Northern Senators Forum, yesterday, disclosed plans are underway to come up with laws that would curb activities of rampaging Fulani herdsmen around the country.
Briefing newsmen in Abuja, the group, led by Senator Abdullahi Adamu, said clashes between herdsmen and farmers were avoidable. The group called on state governors as well to desist from making comments capable of inciting citizens against each other.
Senator Adamu assured that members of the group would work assiduously to enact laws and amend existing ones in order to promote the interest of Northern Nigeria, in particular, and the country at large.
Adamu, however, stressed that categorisation of all herdsmen as Fulanis was wrong. He added that he had seen herdsmen that were Yoruba as well as others that were igbo.
“I have a farm, I rear cows. I am not Fulani by birth. If you go through, the northern states, you will see a lot of them. In fact, if you go to the East, you will see young men who have assimilated with the Fulanis in their various communities and they are involved in cattle rearing.
“It creates the wrong impression that every- body you see with a cow is a Fulani man and, therefore, becomes a common target for the present problem we are addressing as a government,” he said.
Meanwhile, Minister of Agriculture and Rural Development, Audu Ogbeh, yesterday dis- closed that government will go ahead with a plan to import grass to plant in grazing reserves.
Already, nine states had signified interest to provide land for the re- serves.
Speaking during his appearance on the second day of sectoral debates in the House of Representatives on key sectors of the economy, Ogbeh said professionally managed grazing reserves would stop herdsmen from moving into people’s farms in search high quality grass to feed their cows.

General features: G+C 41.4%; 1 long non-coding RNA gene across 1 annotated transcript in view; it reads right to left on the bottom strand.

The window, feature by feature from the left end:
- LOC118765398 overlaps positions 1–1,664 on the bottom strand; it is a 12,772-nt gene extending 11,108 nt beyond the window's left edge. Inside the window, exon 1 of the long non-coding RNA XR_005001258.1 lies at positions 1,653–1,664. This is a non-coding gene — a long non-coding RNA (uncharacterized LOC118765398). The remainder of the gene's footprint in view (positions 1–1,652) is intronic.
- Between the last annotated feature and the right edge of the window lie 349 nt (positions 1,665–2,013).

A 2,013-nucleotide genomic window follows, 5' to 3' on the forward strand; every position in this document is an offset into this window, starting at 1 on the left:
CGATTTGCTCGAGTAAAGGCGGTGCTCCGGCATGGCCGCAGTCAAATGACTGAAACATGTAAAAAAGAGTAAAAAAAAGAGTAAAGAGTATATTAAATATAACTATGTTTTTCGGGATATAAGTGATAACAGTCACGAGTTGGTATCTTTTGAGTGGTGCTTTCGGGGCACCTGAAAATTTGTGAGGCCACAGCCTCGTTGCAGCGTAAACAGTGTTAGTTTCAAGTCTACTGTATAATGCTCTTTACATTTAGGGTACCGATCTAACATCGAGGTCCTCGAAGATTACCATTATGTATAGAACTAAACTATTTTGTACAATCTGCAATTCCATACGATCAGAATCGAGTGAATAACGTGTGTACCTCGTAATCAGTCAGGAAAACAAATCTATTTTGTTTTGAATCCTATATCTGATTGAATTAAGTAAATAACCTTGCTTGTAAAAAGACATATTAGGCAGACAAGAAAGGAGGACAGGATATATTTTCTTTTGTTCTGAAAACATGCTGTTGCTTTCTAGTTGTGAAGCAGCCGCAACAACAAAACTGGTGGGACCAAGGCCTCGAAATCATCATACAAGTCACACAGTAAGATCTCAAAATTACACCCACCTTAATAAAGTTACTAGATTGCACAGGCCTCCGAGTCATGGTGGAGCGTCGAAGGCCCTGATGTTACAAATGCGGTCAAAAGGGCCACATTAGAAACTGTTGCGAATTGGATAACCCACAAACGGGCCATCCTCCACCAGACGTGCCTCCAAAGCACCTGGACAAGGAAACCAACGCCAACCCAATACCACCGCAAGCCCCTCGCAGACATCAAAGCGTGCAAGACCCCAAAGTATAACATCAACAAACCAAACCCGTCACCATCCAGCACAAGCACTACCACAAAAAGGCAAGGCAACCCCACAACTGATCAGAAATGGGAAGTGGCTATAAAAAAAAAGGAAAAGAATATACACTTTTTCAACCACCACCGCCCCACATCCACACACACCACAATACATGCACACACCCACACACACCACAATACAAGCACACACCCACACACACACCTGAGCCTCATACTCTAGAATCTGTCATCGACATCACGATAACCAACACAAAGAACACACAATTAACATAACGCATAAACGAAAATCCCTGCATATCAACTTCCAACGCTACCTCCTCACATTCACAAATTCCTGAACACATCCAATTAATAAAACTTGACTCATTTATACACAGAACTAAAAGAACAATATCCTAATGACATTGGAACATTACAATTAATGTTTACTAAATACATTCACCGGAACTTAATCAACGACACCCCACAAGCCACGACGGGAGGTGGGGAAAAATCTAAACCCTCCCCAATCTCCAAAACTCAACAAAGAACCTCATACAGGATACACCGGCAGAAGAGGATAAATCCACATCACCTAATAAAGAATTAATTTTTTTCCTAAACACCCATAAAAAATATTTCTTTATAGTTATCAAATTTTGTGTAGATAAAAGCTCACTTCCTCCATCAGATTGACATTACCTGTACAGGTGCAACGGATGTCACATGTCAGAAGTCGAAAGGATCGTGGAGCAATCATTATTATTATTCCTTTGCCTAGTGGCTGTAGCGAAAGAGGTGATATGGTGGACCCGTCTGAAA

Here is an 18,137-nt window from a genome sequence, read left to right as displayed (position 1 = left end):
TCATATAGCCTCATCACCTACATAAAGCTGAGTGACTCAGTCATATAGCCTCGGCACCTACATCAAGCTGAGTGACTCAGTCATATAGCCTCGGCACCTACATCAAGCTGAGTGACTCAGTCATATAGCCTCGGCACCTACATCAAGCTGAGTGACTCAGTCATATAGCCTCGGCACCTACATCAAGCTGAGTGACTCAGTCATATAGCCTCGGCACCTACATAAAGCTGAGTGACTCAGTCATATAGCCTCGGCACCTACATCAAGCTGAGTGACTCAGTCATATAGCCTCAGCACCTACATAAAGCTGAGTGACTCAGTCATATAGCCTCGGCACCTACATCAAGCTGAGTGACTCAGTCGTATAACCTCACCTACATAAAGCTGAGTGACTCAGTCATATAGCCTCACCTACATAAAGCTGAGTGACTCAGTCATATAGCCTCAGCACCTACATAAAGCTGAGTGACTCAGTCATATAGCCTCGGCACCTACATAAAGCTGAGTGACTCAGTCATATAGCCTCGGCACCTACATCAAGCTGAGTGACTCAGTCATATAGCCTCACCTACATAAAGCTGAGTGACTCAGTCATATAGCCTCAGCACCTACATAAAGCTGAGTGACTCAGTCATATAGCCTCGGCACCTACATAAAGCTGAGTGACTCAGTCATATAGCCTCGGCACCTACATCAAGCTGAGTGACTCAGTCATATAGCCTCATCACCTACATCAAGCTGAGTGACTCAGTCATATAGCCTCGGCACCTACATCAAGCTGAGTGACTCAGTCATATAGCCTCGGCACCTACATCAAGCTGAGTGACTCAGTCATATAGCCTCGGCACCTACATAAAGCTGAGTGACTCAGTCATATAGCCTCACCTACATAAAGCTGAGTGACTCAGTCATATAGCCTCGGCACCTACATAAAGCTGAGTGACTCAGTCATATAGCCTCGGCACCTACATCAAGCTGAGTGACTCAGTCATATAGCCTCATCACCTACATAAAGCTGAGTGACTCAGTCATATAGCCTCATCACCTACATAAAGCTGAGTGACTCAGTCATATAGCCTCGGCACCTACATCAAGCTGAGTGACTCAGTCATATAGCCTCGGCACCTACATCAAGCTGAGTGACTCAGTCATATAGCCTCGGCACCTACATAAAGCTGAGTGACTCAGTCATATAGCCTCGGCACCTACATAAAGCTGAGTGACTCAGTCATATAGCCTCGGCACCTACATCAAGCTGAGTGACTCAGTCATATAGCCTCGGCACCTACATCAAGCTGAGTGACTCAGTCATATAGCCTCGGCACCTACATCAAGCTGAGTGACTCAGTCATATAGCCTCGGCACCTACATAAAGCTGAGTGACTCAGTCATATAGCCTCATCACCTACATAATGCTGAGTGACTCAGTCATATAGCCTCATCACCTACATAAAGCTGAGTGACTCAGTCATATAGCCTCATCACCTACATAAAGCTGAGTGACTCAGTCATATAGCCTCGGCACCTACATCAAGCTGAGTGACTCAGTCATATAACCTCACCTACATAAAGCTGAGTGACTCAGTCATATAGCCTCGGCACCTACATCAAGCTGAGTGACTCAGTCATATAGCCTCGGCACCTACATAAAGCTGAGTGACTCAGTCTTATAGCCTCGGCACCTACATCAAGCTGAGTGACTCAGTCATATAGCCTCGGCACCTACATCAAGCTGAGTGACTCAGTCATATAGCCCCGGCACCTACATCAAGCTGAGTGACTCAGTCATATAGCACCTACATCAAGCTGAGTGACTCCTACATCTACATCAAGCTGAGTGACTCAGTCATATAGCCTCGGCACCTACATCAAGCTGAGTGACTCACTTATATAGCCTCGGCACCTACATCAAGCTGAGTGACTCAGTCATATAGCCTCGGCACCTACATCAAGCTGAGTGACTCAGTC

According to the minister, who spoke on the solution to bloody clashes between Fulani herdsman and farmers, the special grass, which contains a higher level of protein, is similar to the specie found in Enugu and Agatu.
“When we talked about importing grass for the grazing reserves, people reacted negatively to it.
“But, nine states have written to me to develop grazing lands. We intend to use boreholes to wet these areas. There are grasses and there are grasses. These grasses were taken from Nigeria, worked upon, and now, they are better.”
In a related development, Senate, yester- day, resolved to enact a law, prescribing death penalty for kidnappers to serve as deterrent and curb the menace in the country.
This followed the adoption of recommendations of the report of by the Joint Committee on Police Affairs, National Security and Intelligence on the “unfortunate reoccurrence of kidnapping and hostage taking.’’
Although the report had only six recommendations, senators sued for stringent punishment to serve as deterrent, which prompted an addition and adoption of the recommendation for death penalty.
Senate also adopted the recommendation that the funding of security agencies be taken as a priority project while efforts should be geared to create employment opportunity to the country’s teaing unemployed youths.
Senate also resolved that security agencies should embark on training and retraining of their personnel and also urged state governments to enact laws that would aid prosecution of kidnappers.
The upper legislative chamber also called for more vigorous information sharing among security agencies while also encouraging heads of security agencies to do more in checking kidnapping.
While presenting the report of the joint committee, Senator Abu Ibrahim said kidnap- ping, which started in some regions, has now become a nationwide menace.
He noted that security agencies knew the mode of operation of the kidnappers but were usually hampered by availability of funds.
The report further noted that there was undue rivalry between security agencies which brought about lack of synergy.